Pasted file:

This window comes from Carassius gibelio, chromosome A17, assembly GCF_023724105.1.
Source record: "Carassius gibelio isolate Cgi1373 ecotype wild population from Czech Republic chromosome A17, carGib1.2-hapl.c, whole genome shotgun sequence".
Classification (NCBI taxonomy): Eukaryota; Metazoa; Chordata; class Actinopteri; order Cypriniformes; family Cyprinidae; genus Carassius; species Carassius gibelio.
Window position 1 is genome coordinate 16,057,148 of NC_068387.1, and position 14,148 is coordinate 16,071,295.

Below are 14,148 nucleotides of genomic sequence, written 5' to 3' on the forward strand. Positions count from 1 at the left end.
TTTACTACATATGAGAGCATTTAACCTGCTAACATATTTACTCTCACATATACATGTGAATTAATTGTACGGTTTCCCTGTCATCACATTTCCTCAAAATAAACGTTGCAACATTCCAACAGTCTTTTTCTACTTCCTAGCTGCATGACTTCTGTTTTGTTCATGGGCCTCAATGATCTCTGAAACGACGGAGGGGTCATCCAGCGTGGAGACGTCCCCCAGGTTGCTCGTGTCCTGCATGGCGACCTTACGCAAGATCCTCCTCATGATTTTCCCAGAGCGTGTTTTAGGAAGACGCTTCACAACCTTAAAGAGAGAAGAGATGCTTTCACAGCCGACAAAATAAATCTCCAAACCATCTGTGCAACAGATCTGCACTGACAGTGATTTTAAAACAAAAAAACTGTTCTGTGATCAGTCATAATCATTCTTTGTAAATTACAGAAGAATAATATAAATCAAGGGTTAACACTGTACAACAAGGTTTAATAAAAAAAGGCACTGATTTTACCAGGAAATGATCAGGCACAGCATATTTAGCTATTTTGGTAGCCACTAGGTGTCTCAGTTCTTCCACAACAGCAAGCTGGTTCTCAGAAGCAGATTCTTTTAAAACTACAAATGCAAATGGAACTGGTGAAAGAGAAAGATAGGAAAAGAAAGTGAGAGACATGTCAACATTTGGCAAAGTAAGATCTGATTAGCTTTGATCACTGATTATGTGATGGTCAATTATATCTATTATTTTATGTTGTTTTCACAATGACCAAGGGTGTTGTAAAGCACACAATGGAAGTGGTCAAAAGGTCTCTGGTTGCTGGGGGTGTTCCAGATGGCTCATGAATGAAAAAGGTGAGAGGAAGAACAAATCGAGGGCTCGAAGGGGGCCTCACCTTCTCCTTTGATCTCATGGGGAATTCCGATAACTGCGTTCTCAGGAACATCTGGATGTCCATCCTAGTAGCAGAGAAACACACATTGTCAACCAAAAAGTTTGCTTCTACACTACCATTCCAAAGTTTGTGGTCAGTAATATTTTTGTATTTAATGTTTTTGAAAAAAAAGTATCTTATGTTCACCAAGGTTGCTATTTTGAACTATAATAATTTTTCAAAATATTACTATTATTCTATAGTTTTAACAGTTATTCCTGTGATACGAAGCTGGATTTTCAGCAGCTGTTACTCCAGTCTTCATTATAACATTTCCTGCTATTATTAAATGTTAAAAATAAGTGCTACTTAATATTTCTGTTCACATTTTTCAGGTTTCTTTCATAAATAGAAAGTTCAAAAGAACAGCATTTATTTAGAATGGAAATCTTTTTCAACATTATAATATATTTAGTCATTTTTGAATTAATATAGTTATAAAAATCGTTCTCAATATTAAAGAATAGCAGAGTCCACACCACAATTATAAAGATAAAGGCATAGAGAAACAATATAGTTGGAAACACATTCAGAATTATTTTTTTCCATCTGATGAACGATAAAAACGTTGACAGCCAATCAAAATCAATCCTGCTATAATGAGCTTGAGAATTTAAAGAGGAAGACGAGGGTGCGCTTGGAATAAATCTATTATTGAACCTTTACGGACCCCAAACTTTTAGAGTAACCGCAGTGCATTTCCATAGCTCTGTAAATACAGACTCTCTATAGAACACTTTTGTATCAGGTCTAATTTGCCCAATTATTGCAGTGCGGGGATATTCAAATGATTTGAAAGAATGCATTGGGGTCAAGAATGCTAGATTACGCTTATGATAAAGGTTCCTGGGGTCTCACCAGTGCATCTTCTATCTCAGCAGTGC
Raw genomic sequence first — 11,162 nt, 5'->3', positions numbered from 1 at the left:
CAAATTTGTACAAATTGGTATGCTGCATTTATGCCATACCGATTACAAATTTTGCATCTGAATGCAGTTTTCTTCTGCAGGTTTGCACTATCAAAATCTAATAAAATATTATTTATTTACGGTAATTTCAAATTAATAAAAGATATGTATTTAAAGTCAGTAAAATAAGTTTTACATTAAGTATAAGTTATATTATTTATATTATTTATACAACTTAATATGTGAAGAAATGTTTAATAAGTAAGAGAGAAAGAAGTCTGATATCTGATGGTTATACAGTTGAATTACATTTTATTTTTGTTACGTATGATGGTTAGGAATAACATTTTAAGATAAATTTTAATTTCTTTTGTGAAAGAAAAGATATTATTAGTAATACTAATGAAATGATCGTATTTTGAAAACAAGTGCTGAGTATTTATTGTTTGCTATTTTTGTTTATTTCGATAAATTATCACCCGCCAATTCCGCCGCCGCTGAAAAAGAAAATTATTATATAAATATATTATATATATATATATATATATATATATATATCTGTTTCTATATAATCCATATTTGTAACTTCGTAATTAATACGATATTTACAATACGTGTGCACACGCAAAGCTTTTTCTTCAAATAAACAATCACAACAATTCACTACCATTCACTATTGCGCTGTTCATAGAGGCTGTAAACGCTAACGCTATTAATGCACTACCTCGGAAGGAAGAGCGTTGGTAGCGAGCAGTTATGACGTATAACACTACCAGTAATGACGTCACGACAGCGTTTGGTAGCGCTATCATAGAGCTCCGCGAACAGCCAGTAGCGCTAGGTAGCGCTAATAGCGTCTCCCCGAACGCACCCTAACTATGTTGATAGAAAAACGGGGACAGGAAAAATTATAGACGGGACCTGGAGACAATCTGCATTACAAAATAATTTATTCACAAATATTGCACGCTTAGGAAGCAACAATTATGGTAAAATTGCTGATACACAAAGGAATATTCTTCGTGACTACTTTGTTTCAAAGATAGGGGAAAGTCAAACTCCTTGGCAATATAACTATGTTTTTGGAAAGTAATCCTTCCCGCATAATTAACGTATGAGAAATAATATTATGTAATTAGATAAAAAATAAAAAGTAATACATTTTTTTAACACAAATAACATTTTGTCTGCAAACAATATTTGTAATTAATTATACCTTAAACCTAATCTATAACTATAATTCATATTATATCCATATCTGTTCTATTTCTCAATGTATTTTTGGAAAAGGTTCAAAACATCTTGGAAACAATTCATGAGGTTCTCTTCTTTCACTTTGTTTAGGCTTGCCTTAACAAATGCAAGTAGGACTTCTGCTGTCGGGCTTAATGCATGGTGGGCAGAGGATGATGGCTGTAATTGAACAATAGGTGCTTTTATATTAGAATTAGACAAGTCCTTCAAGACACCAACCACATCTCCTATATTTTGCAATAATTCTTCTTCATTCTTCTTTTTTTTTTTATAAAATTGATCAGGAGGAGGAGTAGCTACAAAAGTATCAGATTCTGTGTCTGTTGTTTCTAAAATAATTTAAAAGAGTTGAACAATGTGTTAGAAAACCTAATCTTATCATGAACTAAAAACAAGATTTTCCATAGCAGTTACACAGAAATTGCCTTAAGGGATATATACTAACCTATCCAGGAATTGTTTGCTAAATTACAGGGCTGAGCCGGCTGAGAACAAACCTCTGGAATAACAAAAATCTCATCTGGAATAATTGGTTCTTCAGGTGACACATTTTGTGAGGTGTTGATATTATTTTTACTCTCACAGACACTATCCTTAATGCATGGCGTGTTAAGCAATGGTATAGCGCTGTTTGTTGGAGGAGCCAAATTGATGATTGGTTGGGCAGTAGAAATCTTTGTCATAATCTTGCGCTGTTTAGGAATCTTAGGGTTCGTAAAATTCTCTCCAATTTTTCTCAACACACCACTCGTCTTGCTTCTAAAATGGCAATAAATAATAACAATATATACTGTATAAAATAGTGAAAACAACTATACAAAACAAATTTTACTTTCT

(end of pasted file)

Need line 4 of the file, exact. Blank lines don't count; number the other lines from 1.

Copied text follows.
Window position 1 is genome coordinate 16,057,148 of NC_068387.1, and position 14,148 is coordinate 16,071,295.